Finally, the cafe – it’s fantastic, with a variety of sweet and savoury options, and they make a good babycino!

Babycino     Gardenworld cafe      Cakes

One vegetarian and two pies

Everyone has ideas about what motherhood might be like before it happens to them; hopes, fears, dreams…Once upon a time I imagined a busy kitchen, a lot of cooking and lots more happy eating. We have the first two, but it’s taken me more time to achieve the third. We have one vegetarian in the house (me), and two who eat meat (one of whom is a typically fussy toddler, so plain foods all the way!) The offshoot of all of this is that every planned meal, apart from a few favorite vegetarian dishes which we all eat, comprises two similar dishes, one without meat, one with, and a deconstructed version for the fussy eater, which all get cooked at the same time. And which require a minimum of meat handling…something I really, really dislike! So here is the first post in my recipe series: one vegetarian and two pies, the first being an adapted vegetarian crumble-turned-pie and the second, a more traditional chicken and mushroom pie (which I have never tasted, but gets the thumbs up every time!)

Vegetarian sweet potato pie

The original recipe which I have based mine on can be found on BBC’s Good food website. The crumble topping is delicious, but I don’t have time for it normally, and I’ve left out celeriac, as that is often missing from my local supermarket’s shelves. I always start all the chopping from this pie first, given there is so much to do!

Ingredients

  • 1-2 leeks
  • 2-3 small sweet potatoes
  • 1 potato
  • 1-2 carrots
  • Vegetable stock
  • 1 tablespoon of flour
  • 200ml crème frâiche
  • 1-2 spoonfuls of mustard (I use whole grain)
  • Frozen peas or other mixed vegetables
  • 1 sheet frozen puff pastry (and egg to glaze)

Slice up the leeks, dice the potatoes and carrots. Take the puff pastry out to thaw.

Cooking sweet potatoes and leeks

Put them all in a large saucepan, cover with stock. Bring to boil, then simmer until tender. I always go too far at this point – you don’t want the vegetables to be too mushy, but it’s not the end of the world if they are! While the vegetables cook, I normally start with the chicken pie (well that’s probably why I overdo the vegetables…)

Okay, when vegetables are done, I scoop out the excess stock, so there’s just a little bit to help make the sauce. Mix in the crème frâiche, mustard to taste (not too much for me) and flour. And then the frozen vegetables for a bit of extra green.

Spoon it all into a lightly oiled casserole dish, and place the puff pastry lid on top. Don’t forget to make a hole for the steam to come out! Glaze with beaten egg and place in oven at around 200 deg celsuis for 30 minutes, or until pastry is crispy and golden brown.

Wow, writing that recipe has made me hungry. Okay here’s the second one:

Chicken and mushroom pie

Ingredients 

  • 1 leek or onion
  • Around 300g diced chicken
  • Several handfuls button mushrooms
  • 2 tablespoons flour
  • Vegetable stock
  • 2 sheets frozen puff pastry (and egg to glaze)

Put the chicken in a saucepan, and cover with water. Bring to the boil and then simmer for 10-15 minutes, or until cooked through. Once cooked, I get a fork and shred the chicken just a little bit more.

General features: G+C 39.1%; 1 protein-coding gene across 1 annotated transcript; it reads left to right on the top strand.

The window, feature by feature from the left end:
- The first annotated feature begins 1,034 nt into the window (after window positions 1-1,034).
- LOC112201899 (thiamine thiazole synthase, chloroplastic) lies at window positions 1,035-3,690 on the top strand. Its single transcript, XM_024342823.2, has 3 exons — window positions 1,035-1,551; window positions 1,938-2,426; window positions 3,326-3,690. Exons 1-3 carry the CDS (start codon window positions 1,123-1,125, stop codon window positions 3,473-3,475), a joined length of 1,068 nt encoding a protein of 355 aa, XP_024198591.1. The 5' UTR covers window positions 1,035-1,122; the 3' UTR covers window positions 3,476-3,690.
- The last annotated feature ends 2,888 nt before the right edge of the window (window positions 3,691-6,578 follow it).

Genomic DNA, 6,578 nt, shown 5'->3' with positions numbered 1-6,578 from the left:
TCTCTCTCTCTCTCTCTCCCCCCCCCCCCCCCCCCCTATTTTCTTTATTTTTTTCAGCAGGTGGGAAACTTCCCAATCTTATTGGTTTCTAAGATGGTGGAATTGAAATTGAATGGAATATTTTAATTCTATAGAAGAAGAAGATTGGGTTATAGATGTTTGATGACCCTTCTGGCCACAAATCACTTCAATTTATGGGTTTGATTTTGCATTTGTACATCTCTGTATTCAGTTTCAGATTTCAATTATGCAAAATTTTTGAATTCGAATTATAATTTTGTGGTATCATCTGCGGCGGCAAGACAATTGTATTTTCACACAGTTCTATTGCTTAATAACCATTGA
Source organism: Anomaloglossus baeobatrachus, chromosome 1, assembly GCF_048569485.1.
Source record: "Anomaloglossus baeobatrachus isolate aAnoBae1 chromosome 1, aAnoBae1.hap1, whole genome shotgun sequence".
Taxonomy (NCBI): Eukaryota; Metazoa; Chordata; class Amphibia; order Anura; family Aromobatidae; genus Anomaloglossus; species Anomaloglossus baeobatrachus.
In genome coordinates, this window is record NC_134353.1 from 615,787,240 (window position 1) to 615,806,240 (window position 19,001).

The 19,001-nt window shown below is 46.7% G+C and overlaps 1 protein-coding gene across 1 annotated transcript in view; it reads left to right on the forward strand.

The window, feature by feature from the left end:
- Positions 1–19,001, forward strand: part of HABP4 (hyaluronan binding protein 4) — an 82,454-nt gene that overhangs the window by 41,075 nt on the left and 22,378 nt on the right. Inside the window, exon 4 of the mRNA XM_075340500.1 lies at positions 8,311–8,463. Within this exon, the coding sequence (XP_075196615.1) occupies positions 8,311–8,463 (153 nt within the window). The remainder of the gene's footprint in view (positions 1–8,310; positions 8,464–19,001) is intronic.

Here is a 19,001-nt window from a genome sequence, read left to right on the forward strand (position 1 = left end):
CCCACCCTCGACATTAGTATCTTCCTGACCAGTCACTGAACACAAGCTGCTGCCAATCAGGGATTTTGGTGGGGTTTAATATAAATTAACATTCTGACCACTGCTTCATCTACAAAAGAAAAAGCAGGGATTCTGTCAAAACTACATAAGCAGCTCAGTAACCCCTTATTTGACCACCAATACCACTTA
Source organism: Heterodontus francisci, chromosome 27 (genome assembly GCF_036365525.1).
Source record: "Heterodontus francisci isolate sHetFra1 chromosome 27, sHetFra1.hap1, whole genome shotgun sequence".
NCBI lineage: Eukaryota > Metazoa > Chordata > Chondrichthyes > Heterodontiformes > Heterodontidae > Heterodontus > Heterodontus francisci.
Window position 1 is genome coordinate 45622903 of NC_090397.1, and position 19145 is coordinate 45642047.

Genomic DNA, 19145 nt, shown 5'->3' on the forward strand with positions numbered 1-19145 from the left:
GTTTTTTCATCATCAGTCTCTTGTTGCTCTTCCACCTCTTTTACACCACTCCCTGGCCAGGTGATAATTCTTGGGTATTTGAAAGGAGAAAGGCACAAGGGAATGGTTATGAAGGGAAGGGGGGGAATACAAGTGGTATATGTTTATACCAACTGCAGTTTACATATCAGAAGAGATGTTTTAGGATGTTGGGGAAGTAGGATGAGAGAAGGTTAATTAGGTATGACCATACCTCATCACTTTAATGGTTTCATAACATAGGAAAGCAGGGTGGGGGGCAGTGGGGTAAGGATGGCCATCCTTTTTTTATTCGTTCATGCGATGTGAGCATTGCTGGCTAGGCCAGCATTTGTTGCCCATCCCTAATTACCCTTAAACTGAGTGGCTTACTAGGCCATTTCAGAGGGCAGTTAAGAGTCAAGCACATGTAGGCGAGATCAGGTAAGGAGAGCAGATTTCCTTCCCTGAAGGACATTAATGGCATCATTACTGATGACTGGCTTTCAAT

Moe leeks!
In the meantime, slice up the mushrooms, and onion or leek.

Sauté the leek and mushrooms until nicely done, then add in the chicken, and stock and flour, just so there is enough liquid for the pie.

Line the base of an oiled casserole dish with one sheet of pastry. Place the chicken and mushroom filling in, and put another piece of pastry on the top. Again, don’t forget to make a hole in the top and glaze with the egg (it’s not the end of the world if you don’t do this, but it just gives the pie crust a nice glow). And then into the oven, 200 deg celsius for 30 minutes.

Two pies

 

Chicken triangle

For the fussy eater, some of the chicken gets cooked in puff pastry. Eventually I am sure she will eat some of what we are having…eventually!


Potatoes, paints and butterflies

Ok, crayons and play dough have been in use for a long time now in our house. Sticker books are pretty popular too. But paints are a new level of artiness for us!

The first time I tried out our new (non-toxic) paints with my daughter, she really just wanted to watch me paint. And still, I was amazed how quickly paint got transferred to objects which were not the paper. And, in the same vein, it has taken me several times painting to remember that yes, I actually need a smock too – even when using the paint with water books!

By the second time the paints came out, I had more of a programme in mind: what we could do, and an idea on how to use the paints. Most of these ideas are pretty basic, and things which you may have tried in primary school many years ago, like me. Nonetheless, it did take a bit of remembering for me to come up with this little list!

  1. Finger painting / hand printing – I resisted this initially, because of the mess, but it was less messy than I imagined. Finger painting didn’t really produce much of an exciting result, but the hand prints in different colours looked pretty nice!
  2. Potato printing – I remember this activity from my school days (mainly because it was one of the few times I forgot to bring my smock into art). At home, we just cut a potato in half and did some nice coloured stamping with that. Of course you can make shapes, but the potato can be pretty slippery to hold, and not so good for those with sensitive skin.
  3. Butterflies – Dot some nice, colourful splotches on one side of the paper and fold it over – and voila, there’s your butterfly. Was reminded of this activity on a tv show the other day!

So three really simple ideas – things you probably remember from your early  days, but maybe, like me, had forgotten about!

Enjoy your painting!